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Staff levels critical

Big gaps at DHB filled by non-nursing workers

Wairarapa DHB staff face relentless pressure with almost 100 off work due to covid as chronic staff shortages bite.

Wairarapa DHB chief executive Dale Oliff confirmed the DHB had a total of 44 full time equivalent [FTE] staff vacancies as of March 20.

In addition to the 44 vacancies, or almost nine per cent of the workforce, a further 94 staff had been on sick leave because of covid. Staff were either infected with covid themselves, or isolating due to being a household contact.

While the full staff complement would be 501, with vacancies it was currently down to 457.

That means about one in five Wairarapa DHB staff had been off work over a period of time due to covid.

After two years of responding to the pandemic and often working on short-staffed shifts where it is very difficult to achieve a safe skill mix, the nursing workforce is very fatigued. The fortitude on display during every shift, while impressive, is not sustainable.
– Wairarapa DHB director of nursing, Phill Halligan

Oliff said in the first three months of this year, although 16 staff had resigned, 37 new staff had been recruited.

In February the DHB reported 63 FTE staff vacancies. Of the 63, the ED alone required a total of 7.1FTE nursing and medical staff to be at full complement.

Phill Halligan, Wairarapa DHB director of nursing, recently presented a report to the DHB board.

He described the impact of omicron on the workforce during March.

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“A call for assistance has resulted in staff from non-nursing roles all over the DHB stepping forward and assisting wherever they can to fill a burgeoning number of roster gaps and covid-related staff absences,” he said.

“After two years of responding to the pandemic and often working on short-staffed shifts where it is very difficult to achieve a safe skill mix, the nursing workforce is very fatigued. The fortitude on display during every shift, while impressive, is not sustainable.”

Kieran McCann, the DHB’s chief operating officer reported the same issues to the board, and said in most instances all but essential services had been cut.

“The impact of covid has seen the hospital scale back to reduced services. Most deferrable and nonurgent service have been stopped to reassign resources and staff in order to maintain critical service operations,” he said.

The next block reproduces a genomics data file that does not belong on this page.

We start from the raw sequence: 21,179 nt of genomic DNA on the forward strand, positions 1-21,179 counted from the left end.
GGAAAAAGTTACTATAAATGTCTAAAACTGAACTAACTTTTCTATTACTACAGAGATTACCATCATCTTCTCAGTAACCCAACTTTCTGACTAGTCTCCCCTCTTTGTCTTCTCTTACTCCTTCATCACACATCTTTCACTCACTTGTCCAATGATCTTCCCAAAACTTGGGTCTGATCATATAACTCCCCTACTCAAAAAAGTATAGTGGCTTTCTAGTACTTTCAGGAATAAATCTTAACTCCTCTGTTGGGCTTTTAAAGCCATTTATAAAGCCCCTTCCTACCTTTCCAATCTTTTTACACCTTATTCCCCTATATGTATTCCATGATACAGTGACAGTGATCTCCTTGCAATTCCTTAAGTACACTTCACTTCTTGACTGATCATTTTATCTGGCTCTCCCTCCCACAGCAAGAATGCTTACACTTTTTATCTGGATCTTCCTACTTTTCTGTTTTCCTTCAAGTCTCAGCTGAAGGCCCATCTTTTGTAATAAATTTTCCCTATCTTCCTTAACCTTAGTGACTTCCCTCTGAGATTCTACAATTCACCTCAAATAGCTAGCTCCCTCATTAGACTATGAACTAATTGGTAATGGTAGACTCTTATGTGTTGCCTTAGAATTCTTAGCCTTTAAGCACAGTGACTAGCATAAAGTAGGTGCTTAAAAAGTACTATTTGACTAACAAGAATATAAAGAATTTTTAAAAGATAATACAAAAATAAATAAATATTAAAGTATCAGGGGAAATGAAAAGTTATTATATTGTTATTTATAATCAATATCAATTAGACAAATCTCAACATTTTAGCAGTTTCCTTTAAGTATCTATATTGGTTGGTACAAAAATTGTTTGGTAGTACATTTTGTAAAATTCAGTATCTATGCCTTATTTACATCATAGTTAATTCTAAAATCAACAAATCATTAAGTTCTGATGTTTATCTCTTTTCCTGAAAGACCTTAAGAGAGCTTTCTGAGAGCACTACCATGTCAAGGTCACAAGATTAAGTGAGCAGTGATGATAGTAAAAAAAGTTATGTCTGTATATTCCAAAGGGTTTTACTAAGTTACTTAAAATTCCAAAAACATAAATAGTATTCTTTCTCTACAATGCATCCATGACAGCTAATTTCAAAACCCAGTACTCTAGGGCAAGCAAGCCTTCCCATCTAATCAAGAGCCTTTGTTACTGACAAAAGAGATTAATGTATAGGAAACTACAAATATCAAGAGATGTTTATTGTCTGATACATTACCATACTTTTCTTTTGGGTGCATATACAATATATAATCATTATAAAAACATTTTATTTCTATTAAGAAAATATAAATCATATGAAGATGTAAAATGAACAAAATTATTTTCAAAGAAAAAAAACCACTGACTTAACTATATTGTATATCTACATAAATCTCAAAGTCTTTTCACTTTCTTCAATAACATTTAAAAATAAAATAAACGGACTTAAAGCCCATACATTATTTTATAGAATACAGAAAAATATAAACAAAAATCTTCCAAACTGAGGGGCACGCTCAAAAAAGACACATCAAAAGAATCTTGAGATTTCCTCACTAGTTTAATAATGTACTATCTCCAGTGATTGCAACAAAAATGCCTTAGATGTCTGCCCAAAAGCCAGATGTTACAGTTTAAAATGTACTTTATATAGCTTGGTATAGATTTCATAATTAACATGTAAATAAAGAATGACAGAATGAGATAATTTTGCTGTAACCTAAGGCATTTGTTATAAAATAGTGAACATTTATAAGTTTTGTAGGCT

“The impact on operational delivery is already evident in the later February data and will be significantly represented in the reporting of next month’s [April’s] result. It is of note that the staff response to the covid surge has been incredible and everyone and each service has worked far and above normal hours and provided additional support to maintain the provision of Hospital services to our community.”

Stephanie Thomas is a New Zealand Nurses Organisation [NZNO] organiser for the central North Island. She said the DHB was understaffed before covid, and although things had got worse since then the problem was not new.

“There are not enough nurses. The nursing workforce is aging and many are coming to the end of their working life,” she said.

Thomas said a long term solution was needed that was not dependent on recruiting offshore.

“We need to train our own. Care is compromised if there are not sufficient staff. At the moment, staff are being redeployed, but that is not a long term solution. Where do you redeploy from?” Thomas asked.

“Every area nurses are working are short-staffed. Nurses would feel better if realistic plans were put in place to deal with mid to long-term staffing issues.”

Thomas said a short-term solution was to bring nurses in from offshore, but few if any had come into New Zealand since the borders had closed.

“There are now fewer nurses in New Zealand than there were two years ago,” she said.

Oliff said a recent recruitment drive had shown results, but expected staffing challenges to continue.
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“We have been pleased by the response received and have made a number of offers,” she said.

“The DHB is likely to continue to feel the impacts of the national and international shortages, the covid pandemic and resulting closed borders for a number of months to come.”

Oliff said new vacancies were expected, with annual staff attrition rates of about 14 per cent.

“Wairarapa, as one of the six lower North island DHBs, has exhibited at two fairs so far [Dublin and London] and the response to our sites has been positive. The DHBs have received a number of expressions of interest from visitors to the job fairs and are actively following up on these.”

The DHB was also taking part in two further job fairs this month in the UK.

Oliff said the DHB was committed to filling vacancies as soon as possible.

 

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